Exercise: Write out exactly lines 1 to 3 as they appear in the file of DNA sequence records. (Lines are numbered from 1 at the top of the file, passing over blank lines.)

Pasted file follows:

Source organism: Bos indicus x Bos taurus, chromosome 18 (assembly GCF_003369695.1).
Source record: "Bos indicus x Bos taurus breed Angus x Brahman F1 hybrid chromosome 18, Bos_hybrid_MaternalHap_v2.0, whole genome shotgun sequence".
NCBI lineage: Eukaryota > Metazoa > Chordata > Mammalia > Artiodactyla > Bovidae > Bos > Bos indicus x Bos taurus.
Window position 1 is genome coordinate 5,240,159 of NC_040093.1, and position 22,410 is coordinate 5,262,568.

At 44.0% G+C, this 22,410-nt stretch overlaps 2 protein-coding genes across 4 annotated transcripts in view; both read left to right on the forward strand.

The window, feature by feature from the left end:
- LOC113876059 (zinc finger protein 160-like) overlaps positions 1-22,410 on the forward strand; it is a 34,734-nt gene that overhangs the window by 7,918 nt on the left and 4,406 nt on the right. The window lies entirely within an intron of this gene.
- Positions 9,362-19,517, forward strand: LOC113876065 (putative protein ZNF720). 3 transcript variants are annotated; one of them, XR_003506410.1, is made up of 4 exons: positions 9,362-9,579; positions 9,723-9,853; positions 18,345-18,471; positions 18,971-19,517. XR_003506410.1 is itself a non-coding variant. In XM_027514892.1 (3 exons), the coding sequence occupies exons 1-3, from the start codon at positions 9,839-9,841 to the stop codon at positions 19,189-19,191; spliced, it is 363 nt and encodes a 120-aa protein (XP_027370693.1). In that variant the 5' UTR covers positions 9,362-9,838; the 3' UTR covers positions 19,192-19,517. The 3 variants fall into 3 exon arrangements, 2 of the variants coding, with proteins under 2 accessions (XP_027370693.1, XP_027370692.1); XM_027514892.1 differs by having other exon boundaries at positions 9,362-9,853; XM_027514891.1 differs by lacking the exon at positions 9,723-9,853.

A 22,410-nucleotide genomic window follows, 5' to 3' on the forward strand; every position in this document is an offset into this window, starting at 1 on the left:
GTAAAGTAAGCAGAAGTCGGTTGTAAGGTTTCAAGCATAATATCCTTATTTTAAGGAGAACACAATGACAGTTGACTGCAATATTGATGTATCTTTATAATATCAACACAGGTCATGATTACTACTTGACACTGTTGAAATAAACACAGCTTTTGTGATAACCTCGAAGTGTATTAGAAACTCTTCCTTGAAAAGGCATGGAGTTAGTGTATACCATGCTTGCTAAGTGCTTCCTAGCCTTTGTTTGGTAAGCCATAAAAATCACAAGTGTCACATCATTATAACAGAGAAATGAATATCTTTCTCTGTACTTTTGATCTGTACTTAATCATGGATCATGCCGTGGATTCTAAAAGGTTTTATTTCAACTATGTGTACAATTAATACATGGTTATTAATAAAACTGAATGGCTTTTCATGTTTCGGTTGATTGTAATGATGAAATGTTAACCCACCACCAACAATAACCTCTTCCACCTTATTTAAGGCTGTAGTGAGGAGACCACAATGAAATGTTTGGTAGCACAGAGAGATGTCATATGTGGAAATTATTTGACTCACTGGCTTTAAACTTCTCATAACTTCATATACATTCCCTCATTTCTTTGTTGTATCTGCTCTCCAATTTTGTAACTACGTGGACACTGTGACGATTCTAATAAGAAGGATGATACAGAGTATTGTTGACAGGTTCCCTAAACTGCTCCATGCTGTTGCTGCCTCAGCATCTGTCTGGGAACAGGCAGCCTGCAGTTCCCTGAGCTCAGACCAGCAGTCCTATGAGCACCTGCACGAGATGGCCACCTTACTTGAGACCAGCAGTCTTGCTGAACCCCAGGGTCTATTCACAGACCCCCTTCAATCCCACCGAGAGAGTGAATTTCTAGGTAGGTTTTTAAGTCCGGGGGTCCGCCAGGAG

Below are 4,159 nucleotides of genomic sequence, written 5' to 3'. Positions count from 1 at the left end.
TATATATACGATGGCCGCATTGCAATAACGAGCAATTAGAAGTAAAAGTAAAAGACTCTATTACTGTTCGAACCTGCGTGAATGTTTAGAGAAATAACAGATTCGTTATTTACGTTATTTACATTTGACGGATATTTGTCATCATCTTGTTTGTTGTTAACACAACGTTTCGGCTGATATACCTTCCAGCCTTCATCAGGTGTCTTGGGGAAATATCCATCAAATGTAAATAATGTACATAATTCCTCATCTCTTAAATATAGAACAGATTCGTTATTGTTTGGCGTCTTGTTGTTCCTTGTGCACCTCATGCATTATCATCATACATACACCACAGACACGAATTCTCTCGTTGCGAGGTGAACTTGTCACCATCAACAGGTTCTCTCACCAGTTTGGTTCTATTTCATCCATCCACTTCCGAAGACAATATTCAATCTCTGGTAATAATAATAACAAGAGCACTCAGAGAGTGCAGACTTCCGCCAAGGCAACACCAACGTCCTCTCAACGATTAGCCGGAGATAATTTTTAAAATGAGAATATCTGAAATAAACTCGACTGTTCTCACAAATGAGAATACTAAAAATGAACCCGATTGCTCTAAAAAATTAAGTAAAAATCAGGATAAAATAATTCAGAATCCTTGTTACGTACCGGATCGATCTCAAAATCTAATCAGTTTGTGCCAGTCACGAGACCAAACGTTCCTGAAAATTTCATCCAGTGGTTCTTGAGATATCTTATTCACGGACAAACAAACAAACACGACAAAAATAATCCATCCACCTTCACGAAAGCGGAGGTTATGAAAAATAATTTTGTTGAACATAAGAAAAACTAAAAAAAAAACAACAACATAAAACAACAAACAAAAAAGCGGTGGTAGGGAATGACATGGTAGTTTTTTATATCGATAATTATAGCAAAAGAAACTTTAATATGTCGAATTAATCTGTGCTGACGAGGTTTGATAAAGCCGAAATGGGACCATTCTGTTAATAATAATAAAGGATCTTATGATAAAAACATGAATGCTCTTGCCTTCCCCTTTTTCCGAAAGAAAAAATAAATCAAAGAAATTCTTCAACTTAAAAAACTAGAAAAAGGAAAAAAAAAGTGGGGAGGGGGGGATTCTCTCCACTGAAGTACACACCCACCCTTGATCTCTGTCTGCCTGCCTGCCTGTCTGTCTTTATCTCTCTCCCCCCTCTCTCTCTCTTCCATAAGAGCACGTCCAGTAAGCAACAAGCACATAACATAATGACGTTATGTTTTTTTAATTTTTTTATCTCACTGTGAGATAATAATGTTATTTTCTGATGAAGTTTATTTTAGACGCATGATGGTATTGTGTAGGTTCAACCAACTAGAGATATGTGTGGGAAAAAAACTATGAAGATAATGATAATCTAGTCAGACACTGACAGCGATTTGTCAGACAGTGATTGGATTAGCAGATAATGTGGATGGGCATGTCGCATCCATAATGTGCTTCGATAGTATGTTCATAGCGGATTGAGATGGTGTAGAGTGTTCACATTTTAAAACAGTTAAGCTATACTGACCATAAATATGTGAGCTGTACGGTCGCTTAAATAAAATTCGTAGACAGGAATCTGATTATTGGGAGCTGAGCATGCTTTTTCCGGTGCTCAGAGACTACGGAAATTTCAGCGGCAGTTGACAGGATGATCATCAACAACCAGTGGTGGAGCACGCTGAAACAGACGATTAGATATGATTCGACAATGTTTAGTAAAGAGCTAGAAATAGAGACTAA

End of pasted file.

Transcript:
Source organism: Bos indicus x Bos taurus, chromosome 18 (assembly GCF_003369695.1).
Source record: "Bos indicus x Bos taurus breed Angus x Brahman F1 hybrid chromosome 18, Bos_hybrid_MaternalHap_v2.0, whole genome shotgun sequence".
NCBI lineage: Eukaryota > Metazoa > Chordata > Mammalia > Artiodactyla > Bovidae > Bos > Bos indicus x Bos taurus.